How To See Sunday’s Super Blood Wolf Moon From Kapolei

This Sunday evening—if you’re in an open space with unobstructed views roughly in the direction of Kāneʻohe, you’ll be lucky enough to witness a “super blood wolf moon.” Sounds spooky, yeah?

The creepy name comes from the convergence of three lunar phenomena:

  • The moon will be at perigee (the point in its orbit when it’s closest to Earth), which will make it “appear 13 percent larger and about 16 percent brighter than the average full moon” → SUPER
  • There will be a lunar eclipse, which will turn the moon a shade of red → BLOOD
  • This is the first full moon of the year, which the Old Farmer’s Almanac calls the “wolf moon” — because the wolves are said to howl at it due to mid-winter hunger → WOLF

A lunar eclipse happens when the sun, Earth, and a full moon are lined up in a certain way. In this alignment, the moon passes through Earth’s shadow. But some sunlight bends around Earth and lights up the moon.

And it’s red light. Because that’s the portion of the light spectrum that gets refracted (bent) around us toward the moon. That’s why the moon will look like a glowing piece of charcoal.

There’s Math Required To Confirm Visibility

Or at least, it should — a lot depends on when the moon rises. I wasn’t sure I could even share this news on Howzit Kapolei. I had to brush up on my trigonometry, which I haven’t used since high school, people! I’ll share my work with you here, but keep in mind high school was over a decade ago for me, so feel free to comment if you see any mistakes. Or skip ahead to the TLDR.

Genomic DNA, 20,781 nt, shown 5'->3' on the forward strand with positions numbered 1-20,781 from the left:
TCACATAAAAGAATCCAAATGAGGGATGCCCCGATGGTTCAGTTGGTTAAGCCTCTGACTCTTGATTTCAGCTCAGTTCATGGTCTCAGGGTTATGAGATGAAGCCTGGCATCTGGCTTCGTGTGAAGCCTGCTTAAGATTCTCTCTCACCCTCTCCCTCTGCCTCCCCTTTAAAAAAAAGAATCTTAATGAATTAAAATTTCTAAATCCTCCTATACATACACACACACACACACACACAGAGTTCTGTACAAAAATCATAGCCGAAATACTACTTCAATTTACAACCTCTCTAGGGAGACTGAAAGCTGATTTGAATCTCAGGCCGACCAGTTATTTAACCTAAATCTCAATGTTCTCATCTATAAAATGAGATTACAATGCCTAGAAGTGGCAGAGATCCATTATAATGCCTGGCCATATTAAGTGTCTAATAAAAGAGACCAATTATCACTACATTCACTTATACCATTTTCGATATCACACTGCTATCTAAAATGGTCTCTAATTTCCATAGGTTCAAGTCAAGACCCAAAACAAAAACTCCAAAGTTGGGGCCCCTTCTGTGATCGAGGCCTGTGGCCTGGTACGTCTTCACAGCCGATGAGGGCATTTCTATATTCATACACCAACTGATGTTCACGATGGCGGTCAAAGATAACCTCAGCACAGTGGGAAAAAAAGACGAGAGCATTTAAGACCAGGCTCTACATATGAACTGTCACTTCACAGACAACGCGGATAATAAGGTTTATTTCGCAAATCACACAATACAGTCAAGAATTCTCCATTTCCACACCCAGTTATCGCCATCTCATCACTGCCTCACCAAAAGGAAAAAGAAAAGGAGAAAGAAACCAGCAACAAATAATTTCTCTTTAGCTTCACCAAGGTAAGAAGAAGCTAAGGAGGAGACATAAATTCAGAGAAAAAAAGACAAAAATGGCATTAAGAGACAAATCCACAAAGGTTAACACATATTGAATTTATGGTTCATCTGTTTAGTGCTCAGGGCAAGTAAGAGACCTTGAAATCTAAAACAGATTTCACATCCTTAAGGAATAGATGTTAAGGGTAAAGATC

I learned from this website that the eclipse will begin at 6:41 pm and conclude at 7:43 pm, with the maximum eclipse (when the moon is right at the center of Earth’s shadow) occurring at 7:12 pm.

At the maximum eclipse, the moon will be coming out of the east-northeast at 73 degrees. If you are in Kapolei looking at 73 degrees east-northeast, you’re basically looking at Kāneʻohe. Also, at the maximum eclipse, the moon will have risen to an altitude of 12.7 degrees above the horizon.

Will The Koʻolau Mountains Block The Moon?

What I wasn’t sure about just looking at those numbers is: Will the moon have risen enough at that point to clear the Koʻolau Mountains? This is where the trigonometry comes in.

I needed to determine the altitude of the Koʻolaus from Kapolei, or their angle above the horizon. If that angle is smaller than the 12.7 degrees altitude of the moon, then theoretically we should be able to see the lunar eclipse.

I used the scale on Google Maps to determine that the Koʻolaus are about 16 miles away from Kapolei. I used a topographic map to determine that the height of the Koʻolaus at this point is roughly 2800′. But, I decided to use their maximum height of 3100′ for my math just to be on the safe side. (I also set Kapolei at sea level, so an elevation of 0’.)

Here’s a photo of my math scribbles, so you can see the work I did.

lunar eclipse math
Using the tangent function (tan(x)=opposite/adjacent) and then this inverse tangent calculator (since I have no idea whatever happened to my TI-83 calculator from high school), I determined that the altitude angle of the Koʻolaus is only about 2.1 degrees.

So, since the moon should be at 12.7 degrees above the horizon, and the Ko’olaus only block up to 2.1 degrees, we should be able to see it!

TLDR (too long, didn’t read)

We should be able to see the Super Blood Wolf Moon from Kapolei on Sunday 1/20 from 6:41 pm to 7:43 pm with maximum Bloodiness occurring at 7:12 pm. Look for it in the east.